Can you even think of having more than 100 different personalities straight? This is what Kim Noble had to go through. Born in 1960 in an extremely unhappy marriage with both parents being factory workers, Kim’s formative years were spent at her friend’s and family’s and at a certain point in life, she underwent repeated abuse. It was around this time her psyche disintegrated, entirely compartmentalizing her shock. Her state was not diagnosed all through adolescence, even though she was on suicide watch in a psychiatric medical institution post regular overdosing. During her mid-twenties, due to an unexpected switch, she crashed her van into a line of parked vehicles. This led to another psychiatric exam, and she was then diagnosed with schizophrenia. Post her release from the mental institution, Kim somehow got caught up in a pedophile ring. She reported it to the cops but soon started receiving threats of reprisal. Acid was thrown at her face, her mattress was lit on fire with her sleeping on it, and while she managed to save herself, her house was entirely eviscerated. The surprising part? She does not remember this incident. In 1995, Kim was finally established to have DID. Her dominant character’s name is Patricia, and with her in charge, Kim is now an artist and resides with her daughter.

6. Truddi Chase

When Chase was just around two years of age, she had to move out of the country with her stepfather and mother. During this time, sexual abuse was inflicted on her by her stepfather, and the shock ultimately led to DID. For many years, Truddi was successful in suppressing her memories by shifting them to her alters that hardly ever came to the surface. All of her 92 characters served dissimilar roles and held dissimilar reminiscences. Black Catherine, one of her characters, was the one who held maximum amount of her rage. Rabbit, another character, detained pain. Truddi penned a book named ‘When Rabbit Howls’ which described her entire life. The Voices Within: The Lives of Truddi Chase was a TV movie that also represented her life. She was also later interviewed by Oprah.

5. Louis Vivet

Vivet lived in the concluding part of the 19th century. His young age comprised of abandonment and exploitation, and when he was 8 years old, he was sent to a correction house. By 17, he was an intelligent and operational man. One day, as he was working in the field, a viper coiled itself around Vivet’s arm. This incident scared him a lot and he last consciousness and started having vicious spasms that evening. This happened many times and eventually led to his legs getting paralysed. Louis was admitted in the Bonneval Asylum in 1880. He suffered from extreme bouts of epileptic convulsions and lost consciousness as well. After around 50 hours later, when he regained consciousness, he had recuperated his ability to walk. His behavior changed completely too. He was then discharged and was stated healthy. Later, he ended up in another asylum, where he continued to have seizures and switched between not being able to walk and being able to. He was studied expansively and various experiments were conducted too attempt to bring the other personalities to the surface. To sum it all up, Louis had minimum 3 and maximum 10 personalities.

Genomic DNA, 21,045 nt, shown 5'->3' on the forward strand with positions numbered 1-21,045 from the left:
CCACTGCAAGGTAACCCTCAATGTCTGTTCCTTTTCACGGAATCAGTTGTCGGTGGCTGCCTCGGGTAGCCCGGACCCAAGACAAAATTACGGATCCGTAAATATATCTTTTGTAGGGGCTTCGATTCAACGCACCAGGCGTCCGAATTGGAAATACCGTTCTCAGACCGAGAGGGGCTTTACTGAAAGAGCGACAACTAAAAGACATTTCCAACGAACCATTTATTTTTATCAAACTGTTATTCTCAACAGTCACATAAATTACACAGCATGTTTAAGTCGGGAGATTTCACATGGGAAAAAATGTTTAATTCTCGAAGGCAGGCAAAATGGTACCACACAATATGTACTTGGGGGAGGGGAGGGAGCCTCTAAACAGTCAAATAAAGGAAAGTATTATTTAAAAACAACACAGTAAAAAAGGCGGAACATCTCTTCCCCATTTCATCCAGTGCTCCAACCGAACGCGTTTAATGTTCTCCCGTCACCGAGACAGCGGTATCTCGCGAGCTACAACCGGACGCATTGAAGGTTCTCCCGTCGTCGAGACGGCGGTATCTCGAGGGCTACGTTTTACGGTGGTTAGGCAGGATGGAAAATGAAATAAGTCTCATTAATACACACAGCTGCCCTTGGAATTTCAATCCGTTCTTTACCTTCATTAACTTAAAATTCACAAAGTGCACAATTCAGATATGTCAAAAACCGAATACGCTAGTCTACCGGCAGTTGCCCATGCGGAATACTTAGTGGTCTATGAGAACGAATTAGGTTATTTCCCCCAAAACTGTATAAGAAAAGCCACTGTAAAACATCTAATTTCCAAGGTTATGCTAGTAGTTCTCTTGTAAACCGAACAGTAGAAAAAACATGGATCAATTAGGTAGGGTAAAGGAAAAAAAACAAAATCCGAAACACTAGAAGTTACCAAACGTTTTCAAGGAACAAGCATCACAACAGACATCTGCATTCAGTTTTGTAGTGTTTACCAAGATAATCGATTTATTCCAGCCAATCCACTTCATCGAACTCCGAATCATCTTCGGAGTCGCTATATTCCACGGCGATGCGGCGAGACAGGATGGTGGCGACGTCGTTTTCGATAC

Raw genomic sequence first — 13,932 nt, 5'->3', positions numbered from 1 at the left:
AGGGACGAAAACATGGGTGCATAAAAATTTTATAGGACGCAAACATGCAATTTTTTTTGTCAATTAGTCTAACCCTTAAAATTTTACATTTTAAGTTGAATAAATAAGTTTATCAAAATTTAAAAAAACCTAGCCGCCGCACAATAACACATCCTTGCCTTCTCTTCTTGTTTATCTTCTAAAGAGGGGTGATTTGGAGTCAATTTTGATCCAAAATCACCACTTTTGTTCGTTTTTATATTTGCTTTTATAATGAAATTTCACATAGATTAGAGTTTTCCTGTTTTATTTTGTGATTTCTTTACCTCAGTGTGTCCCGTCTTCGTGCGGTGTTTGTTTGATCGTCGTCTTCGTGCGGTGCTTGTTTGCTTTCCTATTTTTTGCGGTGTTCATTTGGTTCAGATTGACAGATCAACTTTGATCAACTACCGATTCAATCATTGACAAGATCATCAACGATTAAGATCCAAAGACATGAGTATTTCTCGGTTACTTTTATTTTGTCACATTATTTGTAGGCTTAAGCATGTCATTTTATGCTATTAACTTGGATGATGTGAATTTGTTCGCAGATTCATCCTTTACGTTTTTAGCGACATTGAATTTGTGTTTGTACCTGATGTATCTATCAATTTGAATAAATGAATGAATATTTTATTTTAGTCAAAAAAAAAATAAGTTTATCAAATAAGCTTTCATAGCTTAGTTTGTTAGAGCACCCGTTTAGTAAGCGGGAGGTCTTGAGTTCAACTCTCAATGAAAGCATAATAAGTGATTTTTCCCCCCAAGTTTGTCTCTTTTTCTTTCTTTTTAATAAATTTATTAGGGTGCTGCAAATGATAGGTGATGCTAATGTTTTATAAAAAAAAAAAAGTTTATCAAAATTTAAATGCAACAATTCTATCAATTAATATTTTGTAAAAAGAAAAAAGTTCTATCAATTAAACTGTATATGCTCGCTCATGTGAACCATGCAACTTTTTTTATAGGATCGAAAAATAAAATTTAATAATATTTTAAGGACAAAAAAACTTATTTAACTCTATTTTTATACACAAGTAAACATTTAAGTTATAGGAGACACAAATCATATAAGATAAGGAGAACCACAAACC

4. Mary Reynolds

Born in 1785, Mary Reynolds moved to Pennsylvania as a child. She had a sincere and depressed demeanor and spent a lot of time in religious devotion. When she was 19, she became blind and couldn’t hear for around six weeks. A couple of months after that, she, out of nowhere, forgot how to write and read, but she learnt that eventually. Then, Mary’s mannerisms changed, and she was defined as wise and buoyant and as a nature admirer. Post 5 months, she then got back to her original self and switched between two personality states for around 16 years. Her second character took over her when she was in her mid-thirties and she stayed ‘’wise and buoyant’’ till she died at the age of 61.

3. Robert Oxnam

Robert Oxnam, in the 1980s, was suffering from alcoholism, sudden blackouts, bulimia and a failed marriage. During one of his sessions with his psychiatrist, Robert’s mannerisms changed completely and he turned into an agitated young boy named Tommy. As a child, Robert went through physical and sexual abuse and that was the cause of his DID. He had around 11 different personality states. A Fractured Mind is a book written by Robert about his life experiences.

2. Ansel Bourne

A small store was opened by a man called A.J. Brown in Norristown, in PA, in the mid-19th century. In a couple of months, A.J awoke with no memory of where he was. It was then found out that A.J. Brown was actually Ansel Bourne, a missionary from Rhode Island. He had dissociative amnesia or fugue, a disorder that’s analogous to DID. Dissociative fugue causes an individual to lose all memory of himself, but fundamentally goes on operating in an involuntary state. It can last for a couple of months or even a lifetime.

1. Judy Castelli

Castelli grew up in New York State and went through physical and sexual exploitation and also fought with depression. She was admitted in hospices numerous times for attempted suicide and was diagnosed with chronic indistinguishable schizophrenia. Once, during a session with her therapist in the year 1994, numerous personality states started to surface. There were seven at first and as the session went on, around 44 personalities surfaced. Post discovering that she had DID, she became a powerful promoter of the disorder. She was on the panel of the NY Society for the Study of Dissociation and Multiple Personality. She still lives on as an artist and an art teacher with mental disorder.

These mind-blowing multiple personality disorder cases got you thinking, didn’t they? Well, that’s what they are meant to do.